The best part of “Subspace Rhapsody” is the cast. The biggest, positive difference between Buffy‘s team and SNW‘s is that the latter is so clearly capable and game to make a musical. Obviously, Celia Rose Gooding is the lynchpin for this entire endeavor. Her background and skill as a musical stage performer is the reason “Subspace Rhapsody” could even be a consideration and her performance is absolutely tremendous.
There are a few standouts. Ethan Peck continues to straddle the chasm between the Spock we know and this more emotional version he’s portraying. Christina Chong does an exquisite job keeping La’an in security mode, even while singing a deeply vulnerable ballad. And both Jess Bush and Rebecca Romijn take turns bringing in arguably the most fun performances.
It’s tricky critiquing what feels like something that simply needed more massaging. Consider that from inception to opening night, most Broadway musicals take around EIGHT YEARS to gestate. What composers Tom Polce and Kay Hanley do in what I’m sure was a ridiculously tight amount of time is nothing short of astonishing.
And likewise the writing team of Dana Horgan and Bill Wolkoff, similar to “Once More With Feeling” bring a number of ongoing plot points and character beats to a major pivot point.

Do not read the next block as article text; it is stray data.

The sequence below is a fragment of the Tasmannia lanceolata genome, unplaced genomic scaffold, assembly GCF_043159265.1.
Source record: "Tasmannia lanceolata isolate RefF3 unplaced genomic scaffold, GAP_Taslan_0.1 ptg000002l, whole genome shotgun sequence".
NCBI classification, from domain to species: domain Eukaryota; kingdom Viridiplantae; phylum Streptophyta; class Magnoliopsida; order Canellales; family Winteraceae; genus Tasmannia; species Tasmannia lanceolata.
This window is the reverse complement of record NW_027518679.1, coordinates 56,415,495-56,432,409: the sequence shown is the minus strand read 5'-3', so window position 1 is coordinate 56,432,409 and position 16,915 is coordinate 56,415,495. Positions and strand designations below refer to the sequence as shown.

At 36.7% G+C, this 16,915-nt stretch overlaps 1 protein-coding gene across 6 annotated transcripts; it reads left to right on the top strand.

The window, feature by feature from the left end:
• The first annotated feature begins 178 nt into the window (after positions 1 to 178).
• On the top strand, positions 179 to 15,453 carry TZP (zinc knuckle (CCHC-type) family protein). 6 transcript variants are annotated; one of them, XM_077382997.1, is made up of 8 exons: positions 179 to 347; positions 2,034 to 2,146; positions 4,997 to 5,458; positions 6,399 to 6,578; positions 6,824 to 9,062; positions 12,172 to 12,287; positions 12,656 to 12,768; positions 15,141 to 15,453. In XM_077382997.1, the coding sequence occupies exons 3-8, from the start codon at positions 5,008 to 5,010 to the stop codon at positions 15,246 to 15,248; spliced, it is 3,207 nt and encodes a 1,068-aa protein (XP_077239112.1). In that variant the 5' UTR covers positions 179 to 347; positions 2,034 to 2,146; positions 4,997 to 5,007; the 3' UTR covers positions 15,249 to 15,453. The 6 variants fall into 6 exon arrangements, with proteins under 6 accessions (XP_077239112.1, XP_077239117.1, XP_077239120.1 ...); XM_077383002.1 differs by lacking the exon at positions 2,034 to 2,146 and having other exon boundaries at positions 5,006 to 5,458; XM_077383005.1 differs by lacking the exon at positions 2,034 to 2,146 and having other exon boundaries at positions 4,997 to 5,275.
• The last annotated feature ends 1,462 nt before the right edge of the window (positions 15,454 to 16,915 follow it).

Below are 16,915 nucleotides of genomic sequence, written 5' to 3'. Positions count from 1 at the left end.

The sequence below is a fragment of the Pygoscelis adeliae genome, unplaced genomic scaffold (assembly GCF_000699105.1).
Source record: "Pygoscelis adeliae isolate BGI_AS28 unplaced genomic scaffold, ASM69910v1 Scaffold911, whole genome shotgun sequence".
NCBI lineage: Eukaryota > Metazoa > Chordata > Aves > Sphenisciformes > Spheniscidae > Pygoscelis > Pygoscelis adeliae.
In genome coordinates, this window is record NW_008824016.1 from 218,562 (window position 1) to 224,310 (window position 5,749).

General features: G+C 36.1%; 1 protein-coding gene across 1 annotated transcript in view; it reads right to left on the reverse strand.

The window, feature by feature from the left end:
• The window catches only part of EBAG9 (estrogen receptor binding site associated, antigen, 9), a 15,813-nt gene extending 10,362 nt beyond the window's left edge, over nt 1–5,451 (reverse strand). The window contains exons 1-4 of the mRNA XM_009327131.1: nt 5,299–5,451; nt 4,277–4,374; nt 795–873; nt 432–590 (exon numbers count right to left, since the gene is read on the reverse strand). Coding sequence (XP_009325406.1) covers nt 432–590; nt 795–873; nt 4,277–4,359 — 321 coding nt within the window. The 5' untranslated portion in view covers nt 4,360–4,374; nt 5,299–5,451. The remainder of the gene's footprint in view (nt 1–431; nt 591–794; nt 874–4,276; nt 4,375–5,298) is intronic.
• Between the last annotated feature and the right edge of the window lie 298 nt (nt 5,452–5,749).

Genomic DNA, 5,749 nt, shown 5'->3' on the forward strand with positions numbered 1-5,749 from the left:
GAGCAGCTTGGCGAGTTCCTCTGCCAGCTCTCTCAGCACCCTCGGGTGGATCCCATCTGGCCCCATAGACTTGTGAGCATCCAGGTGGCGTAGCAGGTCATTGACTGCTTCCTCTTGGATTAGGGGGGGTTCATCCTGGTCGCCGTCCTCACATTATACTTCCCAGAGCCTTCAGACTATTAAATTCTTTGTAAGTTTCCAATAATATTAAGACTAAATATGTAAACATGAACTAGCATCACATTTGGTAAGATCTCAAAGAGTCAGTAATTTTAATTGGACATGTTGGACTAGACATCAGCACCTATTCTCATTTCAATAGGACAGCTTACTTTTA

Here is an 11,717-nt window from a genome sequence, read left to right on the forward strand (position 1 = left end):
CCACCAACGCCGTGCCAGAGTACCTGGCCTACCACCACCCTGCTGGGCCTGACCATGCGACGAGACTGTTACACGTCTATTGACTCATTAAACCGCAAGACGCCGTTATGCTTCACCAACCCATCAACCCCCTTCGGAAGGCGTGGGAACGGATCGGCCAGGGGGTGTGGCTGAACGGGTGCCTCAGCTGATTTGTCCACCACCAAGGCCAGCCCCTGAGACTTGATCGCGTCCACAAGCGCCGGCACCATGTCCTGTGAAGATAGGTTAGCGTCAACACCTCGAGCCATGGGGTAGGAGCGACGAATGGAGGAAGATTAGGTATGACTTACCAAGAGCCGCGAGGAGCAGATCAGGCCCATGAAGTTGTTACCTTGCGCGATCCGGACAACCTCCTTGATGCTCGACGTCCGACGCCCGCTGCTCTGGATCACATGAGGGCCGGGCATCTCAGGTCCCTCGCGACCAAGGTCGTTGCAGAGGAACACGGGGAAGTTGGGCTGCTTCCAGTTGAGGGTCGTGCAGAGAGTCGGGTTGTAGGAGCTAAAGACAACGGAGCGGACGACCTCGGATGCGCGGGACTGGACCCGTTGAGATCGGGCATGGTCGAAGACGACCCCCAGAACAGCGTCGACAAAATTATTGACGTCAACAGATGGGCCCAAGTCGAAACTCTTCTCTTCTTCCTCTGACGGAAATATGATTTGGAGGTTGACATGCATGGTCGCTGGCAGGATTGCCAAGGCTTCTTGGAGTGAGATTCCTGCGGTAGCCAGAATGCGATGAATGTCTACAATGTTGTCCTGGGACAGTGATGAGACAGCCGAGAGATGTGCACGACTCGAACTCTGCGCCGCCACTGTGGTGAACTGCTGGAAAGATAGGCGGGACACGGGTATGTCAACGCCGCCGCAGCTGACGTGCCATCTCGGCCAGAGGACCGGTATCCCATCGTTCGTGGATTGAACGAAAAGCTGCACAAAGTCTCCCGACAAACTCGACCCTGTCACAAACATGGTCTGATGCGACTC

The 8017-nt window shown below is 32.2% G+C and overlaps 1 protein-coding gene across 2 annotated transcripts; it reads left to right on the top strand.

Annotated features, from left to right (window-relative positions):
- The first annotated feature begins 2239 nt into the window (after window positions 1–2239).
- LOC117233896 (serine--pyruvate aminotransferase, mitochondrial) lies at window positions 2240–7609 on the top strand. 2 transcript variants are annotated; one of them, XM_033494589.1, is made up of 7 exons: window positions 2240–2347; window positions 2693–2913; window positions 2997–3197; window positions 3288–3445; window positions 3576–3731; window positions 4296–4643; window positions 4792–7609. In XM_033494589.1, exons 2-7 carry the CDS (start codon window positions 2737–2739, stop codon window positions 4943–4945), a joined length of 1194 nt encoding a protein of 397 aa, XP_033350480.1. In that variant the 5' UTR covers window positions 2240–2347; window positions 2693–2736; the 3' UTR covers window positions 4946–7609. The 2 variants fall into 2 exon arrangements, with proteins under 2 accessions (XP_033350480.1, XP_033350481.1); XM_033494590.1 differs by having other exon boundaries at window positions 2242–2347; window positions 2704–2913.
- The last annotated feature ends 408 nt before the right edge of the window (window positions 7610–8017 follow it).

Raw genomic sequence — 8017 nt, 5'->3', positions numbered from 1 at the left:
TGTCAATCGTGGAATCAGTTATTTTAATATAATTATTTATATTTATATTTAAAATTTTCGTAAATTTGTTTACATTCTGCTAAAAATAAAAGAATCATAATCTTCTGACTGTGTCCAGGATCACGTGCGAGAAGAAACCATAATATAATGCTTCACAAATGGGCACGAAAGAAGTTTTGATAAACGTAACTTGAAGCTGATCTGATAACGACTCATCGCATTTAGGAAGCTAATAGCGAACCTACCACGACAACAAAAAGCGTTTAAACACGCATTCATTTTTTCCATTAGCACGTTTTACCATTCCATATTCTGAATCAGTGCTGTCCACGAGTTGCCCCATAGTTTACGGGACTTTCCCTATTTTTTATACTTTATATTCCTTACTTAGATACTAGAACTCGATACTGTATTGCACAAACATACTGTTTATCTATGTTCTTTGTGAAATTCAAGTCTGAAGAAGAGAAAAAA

All that being said…
Dance Dance Resolution
If you start on “Anything Goes” that sets a precedent. And while no one expects anyone to be Cole Porter, there is a vibe using one of his best-known songs suggests. A musical episode of a non-musical show should be fun and funny. And while there are moments, the weirdest and most unsuccessful aspect of “Subspace Rhapsody” lies in how serious it is. There are too many ballads and there’s too much tension without nearly enough release.
The strongest songs are the ensemble numbers that open and close the episode. La’an’s ballad “How Would That Feel” is a stunner. On its own, it works. But songs like “Private Conversation” and “Keeping Secrets” both feature more down-tempo songs with bummer topics that don’t really move the plot. And while it makes sense for Chapel’s “I’m Ready” and Spock’s “I’m the X” to sound similar, too many of the songs are indistinct from one another.
And the reason this review bears the headline “No One Says I Love You” is because every romance ends on such a down note. Spock and Chapel break up after only three episodes together. La’an’s feelings are for naught because Kirk’s girlfriend Carol Marcus is pregnant. And Pike and Batel’s vacation gets delayed over Batel’s priority one mission which, let’s face is probably going to get her killed.
The goofiest, funniest moment involves singing Klingons (don’t think I didn’t notice you, Gregory Brothers) and it lasts seconds. Given more time to massage this idea, I suspect we would have gotten more of that. I wish modern television allowed this episode the proper time to gestate and flourish. They could pay their writers and actors a fair wage, even! What we got was good, but the bones for something far greater are there.